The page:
These 4 Viruses Could Collectively Make 2050 Much More Deadly Than 2020

A close-up of a virus cell
A close-up of a virus cell

A close-up of a virus cell

Scientists have spotted four types of animal-to-human infections which are spreading at an “exponential rate” – and could pose a major threat to global health by 2050.

According to an analysis of 60 years of historical data published in the BMJ Global Health, this small group of viruses could collectively kill 12 times more people in 2050 compared to the deaths recorded in 2020, at the height of Covid.

The group includes:

1. Filoviruses, which cause diseases such as Ebola and Marburg

2. SARS Coronavirus 1 – which is not the one which triggers Covid

3. Nipah virus, which causes a Nipah infection

4. Machupo virus, which can cause viral hemorrhagic fever

How did the scientists come up with this conclusion?

This group of specialists spotted a general pattern of increasingly larger and more frequent spillover epidemics, when infections move from animals to humans, through their research.

The scientists noted that these epidemics have generally become larger and more frequent over the last six decades.

And, to make things worse, climate and land use changes will worsen this cross-over infection, too, due to increased population density and connectivity.

Animal-to-human infections, known as zoonotic, have caused most of our modern epidemics.

However, they’re difficult to characterise because there is not enough historical data on the frequency and severity of the crossover infections.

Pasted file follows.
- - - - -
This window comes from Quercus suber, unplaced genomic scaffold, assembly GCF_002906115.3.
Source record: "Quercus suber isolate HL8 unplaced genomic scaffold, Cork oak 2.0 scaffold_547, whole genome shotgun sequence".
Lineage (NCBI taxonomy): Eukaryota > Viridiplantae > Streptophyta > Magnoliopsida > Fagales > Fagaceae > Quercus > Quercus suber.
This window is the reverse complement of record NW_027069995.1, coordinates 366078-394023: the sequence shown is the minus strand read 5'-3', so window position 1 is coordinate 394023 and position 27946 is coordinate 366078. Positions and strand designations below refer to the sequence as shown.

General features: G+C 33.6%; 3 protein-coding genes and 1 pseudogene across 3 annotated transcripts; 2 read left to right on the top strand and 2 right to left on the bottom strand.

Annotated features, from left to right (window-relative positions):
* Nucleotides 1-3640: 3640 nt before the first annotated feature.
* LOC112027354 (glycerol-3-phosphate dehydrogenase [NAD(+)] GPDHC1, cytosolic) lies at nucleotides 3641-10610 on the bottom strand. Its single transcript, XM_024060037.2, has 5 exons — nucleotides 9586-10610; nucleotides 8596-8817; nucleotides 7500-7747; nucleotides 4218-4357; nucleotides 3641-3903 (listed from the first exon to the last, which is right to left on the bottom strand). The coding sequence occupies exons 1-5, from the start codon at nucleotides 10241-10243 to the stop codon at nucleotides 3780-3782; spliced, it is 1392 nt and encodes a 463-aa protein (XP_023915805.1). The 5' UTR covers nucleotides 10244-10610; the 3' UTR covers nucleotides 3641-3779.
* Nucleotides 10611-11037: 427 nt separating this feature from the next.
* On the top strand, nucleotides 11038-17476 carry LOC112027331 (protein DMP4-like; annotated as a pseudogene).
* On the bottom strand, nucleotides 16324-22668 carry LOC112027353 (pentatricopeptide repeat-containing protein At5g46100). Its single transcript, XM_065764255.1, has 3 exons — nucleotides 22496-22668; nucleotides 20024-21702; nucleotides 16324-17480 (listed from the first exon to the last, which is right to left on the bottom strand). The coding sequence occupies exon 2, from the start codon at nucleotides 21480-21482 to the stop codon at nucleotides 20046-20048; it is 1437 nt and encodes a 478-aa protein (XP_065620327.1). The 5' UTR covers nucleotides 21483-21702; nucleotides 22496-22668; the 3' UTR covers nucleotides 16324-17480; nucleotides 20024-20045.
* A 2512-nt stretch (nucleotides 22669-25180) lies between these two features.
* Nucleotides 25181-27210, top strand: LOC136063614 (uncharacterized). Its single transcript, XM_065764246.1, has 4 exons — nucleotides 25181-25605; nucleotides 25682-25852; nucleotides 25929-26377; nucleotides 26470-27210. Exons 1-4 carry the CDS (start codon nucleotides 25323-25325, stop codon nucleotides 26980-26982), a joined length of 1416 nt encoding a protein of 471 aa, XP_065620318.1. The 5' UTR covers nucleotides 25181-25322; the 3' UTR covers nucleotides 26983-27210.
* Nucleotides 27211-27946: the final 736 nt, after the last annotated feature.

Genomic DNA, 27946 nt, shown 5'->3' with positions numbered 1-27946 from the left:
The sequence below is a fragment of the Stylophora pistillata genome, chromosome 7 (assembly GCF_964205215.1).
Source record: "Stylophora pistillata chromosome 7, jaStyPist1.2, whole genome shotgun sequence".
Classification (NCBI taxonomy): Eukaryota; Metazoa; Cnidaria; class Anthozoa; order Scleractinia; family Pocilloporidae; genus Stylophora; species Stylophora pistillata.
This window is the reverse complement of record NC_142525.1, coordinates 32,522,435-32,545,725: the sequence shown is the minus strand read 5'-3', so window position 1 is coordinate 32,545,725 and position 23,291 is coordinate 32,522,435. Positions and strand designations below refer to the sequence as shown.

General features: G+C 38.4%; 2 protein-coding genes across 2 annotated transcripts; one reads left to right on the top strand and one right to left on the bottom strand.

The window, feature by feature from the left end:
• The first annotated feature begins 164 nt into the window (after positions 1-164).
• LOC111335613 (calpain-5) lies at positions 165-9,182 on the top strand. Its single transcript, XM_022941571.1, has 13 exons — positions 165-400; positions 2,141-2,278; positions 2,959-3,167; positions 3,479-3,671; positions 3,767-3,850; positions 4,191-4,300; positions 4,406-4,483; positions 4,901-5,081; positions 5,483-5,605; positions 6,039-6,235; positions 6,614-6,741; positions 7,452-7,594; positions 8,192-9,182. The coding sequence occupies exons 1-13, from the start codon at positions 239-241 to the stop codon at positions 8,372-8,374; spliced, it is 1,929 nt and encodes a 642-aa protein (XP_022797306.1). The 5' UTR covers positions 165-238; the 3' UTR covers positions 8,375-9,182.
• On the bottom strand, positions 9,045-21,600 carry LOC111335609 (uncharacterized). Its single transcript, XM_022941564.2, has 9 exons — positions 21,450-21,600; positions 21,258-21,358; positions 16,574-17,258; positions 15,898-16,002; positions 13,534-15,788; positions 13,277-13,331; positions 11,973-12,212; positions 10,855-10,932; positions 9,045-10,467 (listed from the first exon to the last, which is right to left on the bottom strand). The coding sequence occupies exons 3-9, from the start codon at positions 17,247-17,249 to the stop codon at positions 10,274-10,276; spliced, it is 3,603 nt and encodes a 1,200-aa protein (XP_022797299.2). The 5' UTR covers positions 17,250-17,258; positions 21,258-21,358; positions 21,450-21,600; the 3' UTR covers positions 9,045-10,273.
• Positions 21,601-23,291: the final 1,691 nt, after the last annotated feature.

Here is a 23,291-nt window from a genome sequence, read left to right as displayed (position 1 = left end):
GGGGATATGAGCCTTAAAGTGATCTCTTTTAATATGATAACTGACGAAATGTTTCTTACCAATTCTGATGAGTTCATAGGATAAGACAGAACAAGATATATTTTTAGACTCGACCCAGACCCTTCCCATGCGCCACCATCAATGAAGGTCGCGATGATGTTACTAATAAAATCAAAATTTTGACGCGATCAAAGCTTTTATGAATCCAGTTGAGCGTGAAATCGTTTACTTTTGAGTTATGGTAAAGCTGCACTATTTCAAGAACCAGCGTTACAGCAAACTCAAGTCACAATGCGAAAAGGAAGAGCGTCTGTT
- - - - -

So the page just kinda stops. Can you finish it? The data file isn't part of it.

Still, the scientists’ database looked through a wide range of official sources.

They included epidemics recorded by the World Health Organisation, any disease outbreaks caused by a viral pathogen that killed 50 or more people, and historically significant outbreaks, like the flu pandemics of 1918 and 1957.

It was then that the scientists noted four viruses have been increasing by almost 5% and 9%, respectively, every year between 1963 and 2019, excluding the Covid pandemic.

They spotted 75 spillover events in 24 countries during that time frame.

What does this mean for global health?

That means all four viruses pose “a significant risk to public health and economic or political stability”.

The researchers noted: “If these annual rates of increase continue, we would expect the analysed pathogens to cause four times the number of spillover events and 12 times the number of deaths in 2050 than in 2020.”

In fact, this could be an underestimate, because of the strict inclusion criteria for pathogens and ruling out Covid.

The study suggested spillover events are “not an aberration or random cluster”, but a regular trend.

The scientists subsequently called for measures to up global prevention, preparedness and resilience, suggesting that their findings prove “urgent action is needed to address a large and growing risk to global health”.